Compose (named Parse XML):

Inputs: xpath(xml(outputs('Get_file_content_using_path')?['body']), '//*[name()=''w:t'']/text()')

The xml() convert the input to a Xml type value, the XPath() has two inputs, the first is the XML on which to evaluate the XPath expression, the second is the XPath expression. XPath uses path expression to select nodes or node-sets from XML. In this case we are looking for the text inside our node “w:t”, which contains our text as plain text. Check out w3schools if you want to learn more about XPath.

Apply to each:

Output from previous steps: @{outputs('Parse_XML')}

The return of the XPath is like an array:

  "Lorem ipsum ",
  "dolor sit amet, consectetuer adipiscing elit. Maecenas porttitor congue massa. Fusce posuere, magna sed pulvinar ultricies, purus lectus malesuada libero, sit amet commodo magna eros quis urna.",
  "Nunc viverra imperdiet enim. Fusce est. Vivamus a tellus.",
  "Pellentesque habitant morbi tristique senectus et netus et malesuada fames ac turpis egestas. Proin pharetra nonummy pede. Mauris et orci.",
  "Aenean nec lorem. In porttitor. Donec laoreet nonummy augue.",
  "Suspendisse dui purus, scelerisque at, vulputate vitae, pretium mattis, nunc. Mauris eget neque at sem venenatis eleifend. Ut nonummy.",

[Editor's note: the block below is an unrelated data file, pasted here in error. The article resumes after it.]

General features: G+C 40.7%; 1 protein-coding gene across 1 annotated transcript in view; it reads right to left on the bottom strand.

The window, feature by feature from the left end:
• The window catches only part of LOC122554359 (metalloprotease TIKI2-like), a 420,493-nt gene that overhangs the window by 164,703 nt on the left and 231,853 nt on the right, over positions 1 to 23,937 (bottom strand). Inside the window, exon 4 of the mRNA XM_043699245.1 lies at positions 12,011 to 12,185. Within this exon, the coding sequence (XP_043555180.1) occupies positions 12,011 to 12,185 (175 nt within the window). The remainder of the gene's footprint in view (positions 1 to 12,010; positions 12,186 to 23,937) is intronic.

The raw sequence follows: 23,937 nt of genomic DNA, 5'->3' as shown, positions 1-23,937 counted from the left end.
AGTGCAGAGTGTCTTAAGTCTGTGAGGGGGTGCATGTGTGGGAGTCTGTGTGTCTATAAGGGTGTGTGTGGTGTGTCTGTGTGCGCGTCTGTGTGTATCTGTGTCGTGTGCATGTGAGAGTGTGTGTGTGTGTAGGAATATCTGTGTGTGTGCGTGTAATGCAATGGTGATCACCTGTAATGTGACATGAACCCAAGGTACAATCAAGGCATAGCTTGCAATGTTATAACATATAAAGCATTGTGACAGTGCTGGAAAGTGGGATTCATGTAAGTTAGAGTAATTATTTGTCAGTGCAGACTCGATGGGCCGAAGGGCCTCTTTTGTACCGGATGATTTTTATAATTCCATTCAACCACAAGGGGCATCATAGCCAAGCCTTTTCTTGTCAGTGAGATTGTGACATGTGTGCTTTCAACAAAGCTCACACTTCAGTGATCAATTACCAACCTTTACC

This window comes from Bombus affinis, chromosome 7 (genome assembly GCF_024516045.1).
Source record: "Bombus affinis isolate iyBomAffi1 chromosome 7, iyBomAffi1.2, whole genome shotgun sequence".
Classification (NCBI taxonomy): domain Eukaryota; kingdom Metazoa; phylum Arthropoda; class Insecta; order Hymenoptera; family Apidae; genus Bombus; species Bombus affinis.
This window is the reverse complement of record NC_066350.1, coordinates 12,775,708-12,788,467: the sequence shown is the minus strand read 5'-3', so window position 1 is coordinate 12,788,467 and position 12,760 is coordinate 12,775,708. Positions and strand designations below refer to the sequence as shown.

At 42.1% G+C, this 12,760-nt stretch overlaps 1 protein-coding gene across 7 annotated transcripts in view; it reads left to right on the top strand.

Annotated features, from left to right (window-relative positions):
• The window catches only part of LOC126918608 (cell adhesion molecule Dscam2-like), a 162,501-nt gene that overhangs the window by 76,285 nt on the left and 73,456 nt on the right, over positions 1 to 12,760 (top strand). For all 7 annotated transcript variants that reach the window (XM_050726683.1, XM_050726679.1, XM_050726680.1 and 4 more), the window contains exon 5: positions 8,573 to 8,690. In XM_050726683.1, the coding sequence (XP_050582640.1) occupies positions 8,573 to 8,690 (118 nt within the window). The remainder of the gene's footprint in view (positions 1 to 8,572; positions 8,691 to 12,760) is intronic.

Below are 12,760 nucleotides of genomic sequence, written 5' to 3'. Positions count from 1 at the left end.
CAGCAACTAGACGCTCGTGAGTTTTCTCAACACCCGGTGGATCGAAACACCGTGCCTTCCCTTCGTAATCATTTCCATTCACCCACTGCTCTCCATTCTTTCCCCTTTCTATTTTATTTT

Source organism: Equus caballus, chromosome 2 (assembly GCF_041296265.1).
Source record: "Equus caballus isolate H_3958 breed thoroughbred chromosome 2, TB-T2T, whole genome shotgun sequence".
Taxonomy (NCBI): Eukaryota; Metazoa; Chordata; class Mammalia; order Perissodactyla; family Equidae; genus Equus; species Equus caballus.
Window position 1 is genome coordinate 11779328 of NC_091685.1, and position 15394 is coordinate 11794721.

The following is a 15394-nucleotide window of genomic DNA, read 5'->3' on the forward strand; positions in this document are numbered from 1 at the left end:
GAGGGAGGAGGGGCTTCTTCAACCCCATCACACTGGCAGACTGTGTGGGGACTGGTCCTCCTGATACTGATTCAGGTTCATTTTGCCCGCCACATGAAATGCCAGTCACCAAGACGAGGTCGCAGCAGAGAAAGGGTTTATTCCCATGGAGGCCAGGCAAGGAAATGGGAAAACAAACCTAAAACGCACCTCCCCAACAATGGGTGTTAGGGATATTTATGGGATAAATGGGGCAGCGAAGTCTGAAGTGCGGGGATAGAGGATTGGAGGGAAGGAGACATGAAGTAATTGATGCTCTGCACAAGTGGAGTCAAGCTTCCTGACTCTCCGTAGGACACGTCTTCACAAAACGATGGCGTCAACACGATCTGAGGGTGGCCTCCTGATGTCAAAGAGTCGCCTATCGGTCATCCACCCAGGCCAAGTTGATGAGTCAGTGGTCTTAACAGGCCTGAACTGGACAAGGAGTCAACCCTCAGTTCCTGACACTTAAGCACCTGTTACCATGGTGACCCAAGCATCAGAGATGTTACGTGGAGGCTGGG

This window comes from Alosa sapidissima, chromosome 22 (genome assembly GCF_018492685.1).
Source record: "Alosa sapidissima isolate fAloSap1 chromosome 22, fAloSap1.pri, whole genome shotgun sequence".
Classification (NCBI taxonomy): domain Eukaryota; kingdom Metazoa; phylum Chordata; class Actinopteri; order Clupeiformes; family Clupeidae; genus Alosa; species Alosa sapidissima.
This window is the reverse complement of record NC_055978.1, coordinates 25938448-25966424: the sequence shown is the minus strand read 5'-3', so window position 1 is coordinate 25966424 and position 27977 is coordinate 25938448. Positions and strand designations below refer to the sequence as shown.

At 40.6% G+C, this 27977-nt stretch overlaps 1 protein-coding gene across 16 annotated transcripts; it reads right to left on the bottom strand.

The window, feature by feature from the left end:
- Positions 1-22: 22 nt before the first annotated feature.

"Fusce aliquet pede non pede. Suspendisse dapibus lorem pellentesque magna. Integer nulla.",
  "Donec blandit feugiat ligula. Donec hendrerit, felis et imperdiet euismod, purus ipsum pretium metus, in lacinia nulla nisl eget sapien. Donec ut est in lectus consequat consequat.",
  "Etiam eget dui. Aliquam erat volutpat. Sed at lorem in nunc porta tristique.",
  "Proin nec augue. Quisque aliquam tempor magna. Pellentesque habitant morbi tristique senectus et netus et malesuada fames ac turpis egestas.",
  "Nunc ac magna. Maecenas odio dolor, vulputate vel, auctor ac, accumsan id, felis. Pellentesque cursus sagittis felis."

To get a basic HTML, we will loop through our array and add a paragraph tag on each line:

Append to string variable (you need to first create a string variable using “Initialize variable”):

Name: varString
Value: <p>@{items('Apply_to_each')}</p>

Final String:

The last action within the scope is just to show the final result, so it’s just optional if you want to see if it works.

Create SharePoint Page

Now we can start to create our SharePoint page. Most of this using SharePoint REST API, if you are not familiar with it, check out this docs.

Create a page template

First we need to create a new template page, so we turn to our SharePoint site and on your “Home” site or site contents, click on “New – Page”.